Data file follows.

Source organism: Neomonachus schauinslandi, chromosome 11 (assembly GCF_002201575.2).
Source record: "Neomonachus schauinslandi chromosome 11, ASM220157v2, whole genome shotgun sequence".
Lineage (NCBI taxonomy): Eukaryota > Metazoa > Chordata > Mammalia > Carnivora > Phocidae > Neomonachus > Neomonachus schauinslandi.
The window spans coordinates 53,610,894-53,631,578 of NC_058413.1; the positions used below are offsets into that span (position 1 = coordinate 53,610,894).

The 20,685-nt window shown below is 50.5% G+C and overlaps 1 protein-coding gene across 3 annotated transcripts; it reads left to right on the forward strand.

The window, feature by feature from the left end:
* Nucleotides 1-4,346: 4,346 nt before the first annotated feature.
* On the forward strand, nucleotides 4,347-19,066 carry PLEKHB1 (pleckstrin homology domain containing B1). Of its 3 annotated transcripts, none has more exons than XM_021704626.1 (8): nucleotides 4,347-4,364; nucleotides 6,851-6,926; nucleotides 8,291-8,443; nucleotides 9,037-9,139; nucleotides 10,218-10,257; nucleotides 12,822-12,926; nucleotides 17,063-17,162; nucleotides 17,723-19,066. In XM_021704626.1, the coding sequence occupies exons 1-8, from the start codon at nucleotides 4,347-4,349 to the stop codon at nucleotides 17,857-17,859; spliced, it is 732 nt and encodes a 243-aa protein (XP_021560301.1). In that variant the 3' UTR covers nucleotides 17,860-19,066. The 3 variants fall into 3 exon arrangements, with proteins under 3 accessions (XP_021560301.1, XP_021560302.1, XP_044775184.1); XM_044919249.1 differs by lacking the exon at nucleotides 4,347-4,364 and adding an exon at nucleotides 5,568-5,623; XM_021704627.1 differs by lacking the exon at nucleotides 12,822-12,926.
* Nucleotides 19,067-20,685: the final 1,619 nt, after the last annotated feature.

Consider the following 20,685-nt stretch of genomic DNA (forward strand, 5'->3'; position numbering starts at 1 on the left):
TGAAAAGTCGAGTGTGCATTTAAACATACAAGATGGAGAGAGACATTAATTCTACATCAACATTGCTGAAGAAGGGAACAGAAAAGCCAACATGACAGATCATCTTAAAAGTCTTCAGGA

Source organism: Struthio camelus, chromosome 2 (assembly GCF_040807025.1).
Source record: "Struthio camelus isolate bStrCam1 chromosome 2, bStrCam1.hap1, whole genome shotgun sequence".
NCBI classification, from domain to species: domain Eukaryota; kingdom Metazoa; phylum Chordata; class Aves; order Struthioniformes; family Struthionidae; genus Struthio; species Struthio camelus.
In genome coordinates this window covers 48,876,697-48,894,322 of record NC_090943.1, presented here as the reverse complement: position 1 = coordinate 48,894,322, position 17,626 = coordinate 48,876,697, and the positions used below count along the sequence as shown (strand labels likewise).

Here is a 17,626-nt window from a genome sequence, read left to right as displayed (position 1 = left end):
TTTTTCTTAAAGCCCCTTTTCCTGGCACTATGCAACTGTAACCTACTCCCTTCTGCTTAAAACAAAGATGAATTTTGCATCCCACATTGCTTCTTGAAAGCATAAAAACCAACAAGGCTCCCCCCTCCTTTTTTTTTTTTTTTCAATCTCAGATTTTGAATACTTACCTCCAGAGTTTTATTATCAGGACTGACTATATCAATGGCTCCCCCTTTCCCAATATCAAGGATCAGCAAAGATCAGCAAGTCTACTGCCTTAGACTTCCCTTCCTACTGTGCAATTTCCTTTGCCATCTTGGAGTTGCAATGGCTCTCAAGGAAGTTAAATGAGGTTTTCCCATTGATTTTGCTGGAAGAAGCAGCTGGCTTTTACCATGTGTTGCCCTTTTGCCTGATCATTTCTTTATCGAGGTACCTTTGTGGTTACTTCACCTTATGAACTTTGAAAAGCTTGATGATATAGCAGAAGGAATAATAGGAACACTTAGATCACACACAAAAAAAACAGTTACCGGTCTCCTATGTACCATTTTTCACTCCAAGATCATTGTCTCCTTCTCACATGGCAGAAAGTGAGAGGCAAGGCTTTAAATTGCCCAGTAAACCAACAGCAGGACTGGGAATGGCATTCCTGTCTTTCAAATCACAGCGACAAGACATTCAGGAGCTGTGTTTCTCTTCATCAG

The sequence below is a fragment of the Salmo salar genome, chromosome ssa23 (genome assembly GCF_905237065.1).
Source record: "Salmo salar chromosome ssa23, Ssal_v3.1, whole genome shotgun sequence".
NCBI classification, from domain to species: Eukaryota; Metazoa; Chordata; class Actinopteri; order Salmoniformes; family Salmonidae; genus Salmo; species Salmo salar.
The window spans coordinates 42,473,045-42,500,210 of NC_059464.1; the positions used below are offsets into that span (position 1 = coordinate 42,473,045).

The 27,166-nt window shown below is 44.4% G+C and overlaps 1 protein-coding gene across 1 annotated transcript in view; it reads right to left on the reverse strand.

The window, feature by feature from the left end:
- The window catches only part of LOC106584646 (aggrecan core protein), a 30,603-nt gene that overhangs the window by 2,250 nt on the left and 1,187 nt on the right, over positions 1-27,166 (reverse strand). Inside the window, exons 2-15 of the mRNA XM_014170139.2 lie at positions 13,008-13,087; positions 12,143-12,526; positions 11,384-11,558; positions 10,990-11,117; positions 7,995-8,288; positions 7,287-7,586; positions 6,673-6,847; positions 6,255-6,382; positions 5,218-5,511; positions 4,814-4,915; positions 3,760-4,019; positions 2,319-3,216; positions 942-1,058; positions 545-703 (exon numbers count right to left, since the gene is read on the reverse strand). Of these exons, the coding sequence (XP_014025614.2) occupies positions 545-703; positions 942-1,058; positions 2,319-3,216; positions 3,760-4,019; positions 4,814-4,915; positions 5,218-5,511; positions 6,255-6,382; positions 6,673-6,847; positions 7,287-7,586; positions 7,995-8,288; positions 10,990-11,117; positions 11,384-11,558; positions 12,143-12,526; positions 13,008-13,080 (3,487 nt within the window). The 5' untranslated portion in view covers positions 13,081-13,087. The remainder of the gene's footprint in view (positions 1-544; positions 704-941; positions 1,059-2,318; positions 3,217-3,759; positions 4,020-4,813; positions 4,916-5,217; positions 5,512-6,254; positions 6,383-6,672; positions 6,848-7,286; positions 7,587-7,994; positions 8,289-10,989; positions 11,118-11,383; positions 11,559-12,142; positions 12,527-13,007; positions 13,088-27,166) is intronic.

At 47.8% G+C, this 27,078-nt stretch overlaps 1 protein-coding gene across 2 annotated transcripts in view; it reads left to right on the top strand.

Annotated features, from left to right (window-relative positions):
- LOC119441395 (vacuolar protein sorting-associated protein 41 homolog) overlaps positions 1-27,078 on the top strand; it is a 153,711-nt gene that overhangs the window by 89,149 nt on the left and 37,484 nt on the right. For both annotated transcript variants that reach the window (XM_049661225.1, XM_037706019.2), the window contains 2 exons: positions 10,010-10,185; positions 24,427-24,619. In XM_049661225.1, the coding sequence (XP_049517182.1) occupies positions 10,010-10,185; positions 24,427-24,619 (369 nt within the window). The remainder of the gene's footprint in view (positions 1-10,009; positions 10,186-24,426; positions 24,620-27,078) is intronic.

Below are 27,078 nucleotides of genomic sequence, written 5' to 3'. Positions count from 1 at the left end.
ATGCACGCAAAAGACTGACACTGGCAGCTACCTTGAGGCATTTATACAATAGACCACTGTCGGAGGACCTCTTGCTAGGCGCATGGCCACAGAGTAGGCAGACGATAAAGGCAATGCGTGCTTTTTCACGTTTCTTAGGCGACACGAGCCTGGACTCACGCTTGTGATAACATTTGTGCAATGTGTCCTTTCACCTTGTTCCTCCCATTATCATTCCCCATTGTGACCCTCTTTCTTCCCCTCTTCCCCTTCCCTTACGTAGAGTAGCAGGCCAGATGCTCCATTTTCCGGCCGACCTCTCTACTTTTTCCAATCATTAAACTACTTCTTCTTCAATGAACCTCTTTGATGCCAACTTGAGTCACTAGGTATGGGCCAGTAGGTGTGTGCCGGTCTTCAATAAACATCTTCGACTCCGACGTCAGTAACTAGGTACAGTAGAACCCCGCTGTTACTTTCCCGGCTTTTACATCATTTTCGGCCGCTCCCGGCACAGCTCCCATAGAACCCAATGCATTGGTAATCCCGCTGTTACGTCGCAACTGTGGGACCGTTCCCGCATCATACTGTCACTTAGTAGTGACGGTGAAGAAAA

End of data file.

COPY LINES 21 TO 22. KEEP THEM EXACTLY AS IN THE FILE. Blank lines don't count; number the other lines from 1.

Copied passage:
The window spans coordinates 42,473,045-42,500,210 of NC_059464.1; the positions used below are offsets into that span (position 1 = coordinate 42,473,045).

The 27,166-nt window shown below is 44.4% G+C and overlaps 1 protein-coding gene across 1 annotated transcript in view; it reads right to left on the reverse strand.